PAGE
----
(Photo: David Lowe)
The walled garden at Forty Hall was built by Sir Nicholas Rainton at the same time as the Hall (1629 and 1632). Over the centuries the garden has produced fruit and vegetables for the occupants of the Hall, with various greenhouses and an orangery adding to the range of food grown. The estate was sold to the London Borough of Enfield in 1951 and the garden was turned into an ornamental garden.
Today visitors can enjoy a mixture of planting styles and purposes from the past four centuries. Rose beds date back to the Parker Bowles period (1920-1951), long borders are planted in the English cottage garden style with flowering perennials and herbs, while striking 16th-century thistles (Onopordum acanthium
) punctuate the beds.
Fruit and vegetables are grown in beds lining the north and south walls providing a link back to the original purpose of the garden. Ornamental trees of interest include an Indian bean tree (Catalpa bignonioides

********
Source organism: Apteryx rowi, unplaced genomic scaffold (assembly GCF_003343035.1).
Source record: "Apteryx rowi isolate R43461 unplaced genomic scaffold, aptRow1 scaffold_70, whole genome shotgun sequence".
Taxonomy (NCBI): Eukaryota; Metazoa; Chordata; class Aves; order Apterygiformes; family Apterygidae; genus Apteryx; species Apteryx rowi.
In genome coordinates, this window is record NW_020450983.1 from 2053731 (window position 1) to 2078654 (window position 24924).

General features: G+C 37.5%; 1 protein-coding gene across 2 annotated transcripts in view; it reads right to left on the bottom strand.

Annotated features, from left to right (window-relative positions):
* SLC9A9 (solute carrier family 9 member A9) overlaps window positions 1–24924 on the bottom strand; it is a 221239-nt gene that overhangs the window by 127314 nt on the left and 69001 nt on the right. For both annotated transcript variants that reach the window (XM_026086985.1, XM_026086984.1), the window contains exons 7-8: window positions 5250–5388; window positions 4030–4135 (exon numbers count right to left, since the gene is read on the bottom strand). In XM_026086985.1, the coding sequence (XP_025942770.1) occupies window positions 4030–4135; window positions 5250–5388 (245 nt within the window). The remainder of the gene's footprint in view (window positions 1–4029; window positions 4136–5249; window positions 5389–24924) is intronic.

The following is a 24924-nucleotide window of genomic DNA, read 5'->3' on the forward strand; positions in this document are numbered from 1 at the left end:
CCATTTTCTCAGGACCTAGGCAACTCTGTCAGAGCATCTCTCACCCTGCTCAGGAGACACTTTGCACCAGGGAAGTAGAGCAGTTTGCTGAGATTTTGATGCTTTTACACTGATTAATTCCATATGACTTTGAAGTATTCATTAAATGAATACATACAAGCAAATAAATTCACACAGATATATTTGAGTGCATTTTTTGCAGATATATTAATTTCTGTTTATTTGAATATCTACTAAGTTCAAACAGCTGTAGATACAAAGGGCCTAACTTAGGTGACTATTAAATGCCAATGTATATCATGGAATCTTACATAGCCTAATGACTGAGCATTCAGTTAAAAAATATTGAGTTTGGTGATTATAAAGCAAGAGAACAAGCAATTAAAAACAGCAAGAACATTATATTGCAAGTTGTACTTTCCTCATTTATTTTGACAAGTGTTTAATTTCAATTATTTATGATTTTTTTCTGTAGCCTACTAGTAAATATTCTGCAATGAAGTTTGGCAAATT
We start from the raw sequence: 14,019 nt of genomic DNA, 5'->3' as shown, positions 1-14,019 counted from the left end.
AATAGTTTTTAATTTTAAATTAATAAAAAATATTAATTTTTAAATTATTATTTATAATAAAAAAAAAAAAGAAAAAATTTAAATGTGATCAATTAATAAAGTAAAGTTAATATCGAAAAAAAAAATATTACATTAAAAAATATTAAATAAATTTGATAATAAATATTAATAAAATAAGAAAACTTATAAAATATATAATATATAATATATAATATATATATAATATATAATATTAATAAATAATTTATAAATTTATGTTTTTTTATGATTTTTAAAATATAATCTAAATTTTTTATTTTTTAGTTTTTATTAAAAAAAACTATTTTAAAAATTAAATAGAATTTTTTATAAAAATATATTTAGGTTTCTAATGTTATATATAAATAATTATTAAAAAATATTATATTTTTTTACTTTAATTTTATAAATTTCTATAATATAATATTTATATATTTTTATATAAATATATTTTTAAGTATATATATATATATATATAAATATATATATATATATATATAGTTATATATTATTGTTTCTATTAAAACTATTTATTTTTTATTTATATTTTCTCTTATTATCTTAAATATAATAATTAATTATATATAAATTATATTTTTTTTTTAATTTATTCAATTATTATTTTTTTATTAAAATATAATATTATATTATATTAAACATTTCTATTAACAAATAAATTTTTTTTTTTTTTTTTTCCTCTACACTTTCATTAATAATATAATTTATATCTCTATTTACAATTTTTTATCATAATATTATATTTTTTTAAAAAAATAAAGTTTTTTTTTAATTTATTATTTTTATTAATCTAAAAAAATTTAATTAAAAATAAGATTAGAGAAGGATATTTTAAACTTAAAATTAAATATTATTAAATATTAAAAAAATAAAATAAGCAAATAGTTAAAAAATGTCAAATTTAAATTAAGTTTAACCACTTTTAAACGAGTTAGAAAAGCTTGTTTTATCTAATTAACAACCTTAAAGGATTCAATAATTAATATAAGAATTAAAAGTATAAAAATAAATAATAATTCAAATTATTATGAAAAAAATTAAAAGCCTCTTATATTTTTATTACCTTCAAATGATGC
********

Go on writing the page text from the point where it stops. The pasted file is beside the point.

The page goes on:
), handkerchief tree (Davidia involucrata
) and tulip tree (Liriodendron tulipifera
). A mature Wisteria sinensis
in the north-eastern corner, a short avenue of ornamental cherries and several acers around the garden provide highlights throughout the seasons.
The garden is managed by Enfield Council staff with the assistance of volunteers from the Friends of Forty Hall Park. The gardens have won gold at Enfield in Bloom for the last four years, a testament to the hard work of all those who work to maintain this beautiful space.